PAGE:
The Operations Forecast also suggests that instead of providing capital funding for all projects on a project-by-project basis, the province start to increase annual capital funding and allow the University to direct it towards a variety of building and maintenance projects, depending upon annual needs.

For the past seven years the province has given the University an annual $14.4-million capital grant. While the U of S says in the Forecast that its annual capital requirements are closer to $39 million, for 2005-06 it proposes that the government increase its annual capital grant by $3 million, taking it to $17.4 million.

Much of that would go to ongoing renovations, equipment, and information and communications technology upgrades and replacement, and to some of the huge amount of deferred maintenance on buildings and facilities. Some would also go to a number of capital projects the University is now referring to together as Campus Core Revitalization. These proposed projects include:

  • Relocations of some units from Kirk Hall to the Williams Building, so Kirk Hall could help to relieve on-campus space shortages.
  • With new residences to be built along Cumberland Avenue, vacated space in Saskatchewan Hall, Athabasca Hall and Qu'Appelle Hall could be used for student facilities, A Global Commons, a School of Public Policy, a New Media Centre, or other activities.
  • Expansion to U of S Students' Union facilities.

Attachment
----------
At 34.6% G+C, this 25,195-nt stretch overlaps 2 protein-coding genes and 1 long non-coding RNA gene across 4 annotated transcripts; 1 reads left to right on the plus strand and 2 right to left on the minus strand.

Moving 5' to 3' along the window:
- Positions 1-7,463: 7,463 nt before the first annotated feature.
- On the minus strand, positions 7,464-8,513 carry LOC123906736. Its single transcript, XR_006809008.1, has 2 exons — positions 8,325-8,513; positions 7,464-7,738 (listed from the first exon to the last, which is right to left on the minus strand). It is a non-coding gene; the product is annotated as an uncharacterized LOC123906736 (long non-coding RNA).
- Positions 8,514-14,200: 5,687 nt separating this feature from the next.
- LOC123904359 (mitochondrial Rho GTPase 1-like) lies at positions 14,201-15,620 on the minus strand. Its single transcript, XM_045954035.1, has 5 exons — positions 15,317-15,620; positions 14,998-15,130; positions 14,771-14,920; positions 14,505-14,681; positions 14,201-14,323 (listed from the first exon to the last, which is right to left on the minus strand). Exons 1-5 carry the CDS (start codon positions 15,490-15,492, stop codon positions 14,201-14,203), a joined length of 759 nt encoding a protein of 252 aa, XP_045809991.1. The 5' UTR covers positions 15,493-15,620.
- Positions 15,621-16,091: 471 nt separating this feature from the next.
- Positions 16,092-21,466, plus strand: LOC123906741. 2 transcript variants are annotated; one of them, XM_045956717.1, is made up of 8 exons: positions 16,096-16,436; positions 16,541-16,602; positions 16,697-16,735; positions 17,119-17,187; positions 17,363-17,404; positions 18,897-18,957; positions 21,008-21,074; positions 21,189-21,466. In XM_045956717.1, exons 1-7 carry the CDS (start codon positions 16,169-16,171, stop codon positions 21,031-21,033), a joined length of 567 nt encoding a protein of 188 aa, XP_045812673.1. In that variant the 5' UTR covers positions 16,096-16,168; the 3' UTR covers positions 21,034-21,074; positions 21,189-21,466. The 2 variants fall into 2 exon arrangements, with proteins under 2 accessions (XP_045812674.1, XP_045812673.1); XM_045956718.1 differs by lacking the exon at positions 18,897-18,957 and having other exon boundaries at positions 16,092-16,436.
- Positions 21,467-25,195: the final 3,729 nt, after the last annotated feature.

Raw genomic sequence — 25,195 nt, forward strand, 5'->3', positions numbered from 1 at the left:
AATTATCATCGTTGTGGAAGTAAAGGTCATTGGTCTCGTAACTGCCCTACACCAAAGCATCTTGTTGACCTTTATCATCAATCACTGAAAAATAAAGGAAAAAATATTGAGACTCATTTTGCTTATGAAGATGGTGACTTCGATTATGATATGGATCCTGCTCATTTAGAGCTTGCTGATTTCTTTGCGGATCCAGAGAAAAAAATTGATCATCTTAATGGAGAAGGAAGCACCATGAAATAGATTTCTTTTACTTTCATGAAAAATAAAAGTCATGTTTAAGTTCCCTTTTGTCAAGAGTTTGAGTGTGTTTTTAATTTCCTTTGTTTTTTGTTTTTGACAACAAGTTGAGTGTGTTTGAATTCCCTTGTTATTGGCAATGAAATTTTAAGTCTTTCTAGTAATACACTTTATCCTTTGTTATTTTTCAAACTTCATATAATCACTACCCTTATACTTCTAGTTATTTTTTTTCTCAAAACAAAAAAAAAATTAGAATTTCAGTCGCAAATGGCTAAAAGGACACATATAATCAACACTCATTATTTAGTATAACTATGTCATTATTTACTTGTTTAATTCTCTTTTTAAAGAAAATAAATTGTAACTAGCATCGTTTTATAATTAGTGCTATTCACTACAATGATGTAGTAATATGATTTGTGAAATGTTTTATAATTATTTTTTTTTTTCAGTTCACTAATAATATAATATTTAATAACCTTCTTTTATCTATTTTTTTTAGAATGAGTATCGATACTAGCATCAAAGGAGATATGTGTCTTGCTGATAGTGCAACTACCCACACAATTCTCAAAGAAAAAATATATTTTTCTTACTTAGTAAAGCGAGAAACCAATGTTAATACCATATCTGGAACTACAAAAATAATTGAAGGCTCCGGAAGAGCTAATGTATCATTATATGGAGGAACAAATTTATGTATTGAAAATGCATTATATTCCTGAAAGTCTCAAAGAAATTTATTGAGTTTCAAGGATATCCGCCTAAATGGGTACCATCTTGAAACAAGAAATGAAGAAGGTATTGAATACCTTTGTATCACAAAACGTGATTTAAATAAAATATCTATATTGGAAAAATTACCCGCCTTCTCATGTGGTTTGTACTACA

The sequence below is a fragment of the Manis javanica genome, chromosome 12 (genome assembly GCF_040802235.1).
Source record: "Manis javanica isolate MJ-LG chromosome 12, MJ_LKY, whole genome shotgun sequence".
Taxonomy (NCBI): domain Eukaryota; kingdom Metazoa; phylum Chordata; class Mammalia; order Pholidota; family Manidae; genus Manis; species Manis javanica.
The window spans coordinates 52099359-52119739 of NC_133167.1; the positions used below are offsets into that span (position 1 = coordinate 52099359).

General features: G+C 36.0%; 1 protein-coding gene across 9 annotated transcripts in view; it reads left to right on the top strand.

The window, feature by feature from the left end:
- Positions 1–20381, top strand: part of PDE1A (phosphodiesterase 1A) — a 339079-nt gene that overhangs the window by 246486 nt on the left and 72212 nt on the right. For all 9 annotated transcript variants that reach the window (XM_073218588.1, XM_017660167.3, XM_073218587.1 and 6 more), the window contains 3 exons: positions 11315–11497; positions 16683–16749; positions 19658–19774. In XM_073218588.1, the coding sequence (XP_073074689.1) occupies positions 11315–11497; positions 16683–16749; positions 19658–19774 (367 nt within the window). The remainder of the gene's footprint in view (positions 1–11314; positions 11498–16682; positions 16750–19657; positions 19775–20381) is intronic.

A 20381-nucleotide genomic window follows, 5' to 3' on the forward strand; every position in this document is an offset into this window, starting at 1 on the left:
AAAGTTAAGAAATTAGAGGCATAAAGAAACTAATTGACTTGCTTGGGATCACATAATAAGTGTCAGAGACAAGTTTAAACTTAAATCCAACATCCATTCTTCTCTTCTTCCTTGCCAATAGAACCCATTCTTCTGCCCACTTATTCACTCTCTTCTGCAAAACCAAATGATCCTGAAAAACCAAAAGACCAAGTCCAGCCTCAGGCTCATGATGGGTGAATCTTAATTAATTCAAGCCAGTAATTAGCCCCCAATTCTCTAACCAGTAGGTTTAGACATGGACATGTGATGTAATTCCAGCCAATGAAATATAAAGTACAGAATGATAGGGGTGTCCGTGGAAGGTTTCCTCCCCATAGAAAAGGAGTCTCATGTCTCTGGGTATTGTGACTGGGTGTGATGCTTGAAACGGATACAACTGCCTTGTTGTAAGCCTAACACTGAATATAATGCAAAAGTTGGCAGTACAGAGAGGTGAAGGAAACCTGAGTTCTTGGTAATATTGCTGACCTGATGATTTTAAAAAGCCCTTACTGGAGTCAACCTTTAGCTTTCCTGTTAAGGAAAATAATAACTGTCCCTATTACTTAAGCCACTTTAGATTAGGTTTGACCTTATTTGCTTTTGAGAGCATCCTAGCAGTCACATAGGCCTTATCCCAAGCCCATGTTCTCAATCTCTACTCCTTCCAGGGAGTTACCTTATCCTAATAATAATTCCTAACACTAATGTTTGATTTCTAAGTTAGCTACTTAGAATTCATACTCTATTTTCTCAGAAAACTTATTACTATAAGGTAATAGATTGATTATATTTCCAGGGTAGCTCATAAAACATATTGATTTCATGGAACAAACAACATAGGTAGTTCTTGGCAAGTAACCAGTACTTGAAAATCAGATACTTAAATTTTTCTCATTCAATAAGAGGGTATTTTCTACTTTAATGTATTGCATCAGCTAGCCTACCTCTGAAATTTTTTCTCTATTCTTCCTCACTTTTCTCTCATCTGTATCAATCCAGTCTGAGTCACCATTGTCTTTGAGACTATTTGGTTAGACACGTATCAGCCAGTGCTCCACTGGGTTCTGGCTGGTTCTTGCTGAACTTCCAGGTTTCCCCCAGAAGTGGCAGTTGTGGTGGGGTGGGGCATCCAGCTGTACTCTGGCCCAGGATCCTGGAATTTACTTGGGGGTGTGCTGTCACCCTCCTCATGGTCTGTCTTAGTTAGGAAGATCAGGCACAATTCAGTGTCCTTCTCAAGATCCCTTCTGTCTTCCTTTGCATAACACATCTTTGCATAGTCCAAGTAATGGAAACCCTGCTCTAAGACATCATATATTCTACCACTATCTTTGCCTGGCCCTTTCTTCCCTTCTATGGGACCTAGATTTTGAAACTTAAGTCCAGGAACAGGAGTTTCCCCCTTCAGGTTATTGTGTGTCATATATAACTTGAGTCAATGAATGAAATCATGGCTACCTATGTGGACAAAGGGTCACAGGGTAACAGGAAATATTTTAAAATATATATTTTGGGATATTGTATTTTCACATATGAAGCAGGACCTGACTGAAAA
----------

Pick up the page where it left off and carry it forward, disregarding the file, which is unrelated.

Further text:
• Creation of a graduate students' commons.
  • Central space for the Department of Campus Safety (formerly Security Services).
  • Renovation of the Main Library and creation of an Academic Commons.
  • Construction of an Aboriginal students' space.
  • Creation of a student wellness centre and an Aboriginal centre.

And finally, in a key request this year, the University asks for agreement in principle by the province to provide funding for the additional annual operating costs of new buildings built on campus. The U of S says the additional operating costs of two major new buildings - Kinesiology and the Thorvaldson project - contributed to the structural deficit on campus.

Now, the Operations Forecast says, the University must have assurance that there will be adequate funding support for the costs to operate new buildings before it goes ahead with the construction.


For more information, contact communications.office@usask.ca